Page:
Today was unseasonably warm for November. I didn't actually look at a thermometer, but I'd guess it was in the mid to high 50's (I just checked Weatherbug and they say it was 59, so I was pretty close). It was very nice because we had a lot of outdoor work to do. This morning my Dad arrived to help me butcher 5 of our roosters that had gotten rather large and annoying. We had 12 chicks hatch this summer and 8 of them turned out to be roosters. Now there are three remaining, plus their Daddy, Big Red, and our free-range friend, Big White Chicken. Probably one or two of the others will have to go eventually, because we really don't need 4 roosters in with the hens, but since they are not causing problems now (harrassing hens constantly for example), they can hang around a while longer.
After that chore was done, Dad stuck around to help Ken in the barn, finishing up the second coop, and starting on a pen for the sheep. There's a door in the side of the barn that was boarded up by the previous owners, and we've left it that way, but it would open into what is now the sheep shelter. So we are building a small pen inside (for isolation of sheep if/when necessary) that will be accessed from the shelter, and we'll have a sliding door outside to close it off when not needed. They had to move quite a bit of stuff around to make room to work. I keep saying that eventually we'll get the space organized so that Ken can have a nice work area. After we get this pen done, I think we'll be able to really work on organizing the rest of it.
I raked up a bunch of leaves, fallen pine needles, pine cones, and maple seeds and spread them on one of the muddier areas of the sheep yard. The pines needles really help a lot because they form almost a mat which helps to hold everything else in place, and all the organic material helps to firm up the sticky, clayey mud, and make it less slick. Over the winter this stuff should break down and mix into the soil and improve it. Then at some point in the coming year we'll re-seed it to a pasture mix. The one good thing about too much rain, and all the resulting muck and mud and sheep churning up the ground with their hooves, is that perhaps the Creeping Charlie will be wiped out, or at least severely curtailed. That stuff is nasty, covering every inch of ground it can reach, and out-competing the grass, and the sheep won't/can't eat it.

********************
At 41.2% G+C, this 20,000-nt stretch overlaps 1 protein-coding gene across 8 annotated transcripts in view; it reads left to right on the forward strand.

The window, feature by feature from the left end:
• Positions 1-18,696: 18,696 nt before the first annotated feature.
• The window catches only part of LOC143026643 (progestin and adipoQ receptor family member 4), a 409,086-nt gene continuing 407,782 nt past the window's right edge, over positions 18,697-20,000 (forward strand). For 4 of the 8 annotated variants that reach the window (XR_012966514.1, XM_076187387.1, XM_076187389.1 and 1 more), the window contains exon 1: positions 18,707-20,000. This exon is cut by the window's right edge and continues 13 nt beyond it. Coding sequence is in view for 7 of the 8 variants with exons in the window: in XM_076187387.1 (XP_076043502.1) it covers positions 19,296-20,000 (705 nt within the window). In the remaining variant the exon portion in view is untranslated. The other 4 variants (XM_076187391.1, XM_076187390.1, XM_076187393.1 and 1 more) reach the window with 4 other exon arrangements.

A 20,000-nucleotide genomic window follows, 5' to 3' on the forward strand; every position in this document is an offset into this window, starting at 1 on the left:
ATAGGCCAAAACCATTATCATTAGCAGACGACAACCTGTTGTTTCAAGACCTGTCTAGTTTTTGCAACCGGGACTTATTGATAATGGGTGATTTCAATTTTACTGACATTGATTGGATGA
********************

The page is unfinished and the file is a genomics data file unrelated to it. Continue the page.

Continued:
I did some inside work too, updating our church's directory with hopefully the final updates. Then I just need to get it printed and distributed!
Tonight we went to a local eatery, Casey's Malt Shoppe. The owners, Carl and Karen, have become friends and we really like going there. We were their last customers tonight so they came and sat with us and chatted. They keep horses, as well as running the restaurant, and Carl has another job besides. Busy folks but they really enjoy the restaurant business.
The sheep are in the midst of breeding season now. I think things are going well. Orange calmed down after the first day, and she no longer has head-butting contests with Flint. I'm hopeful that she'll lamb.
Guess that's all the news that's fit to print!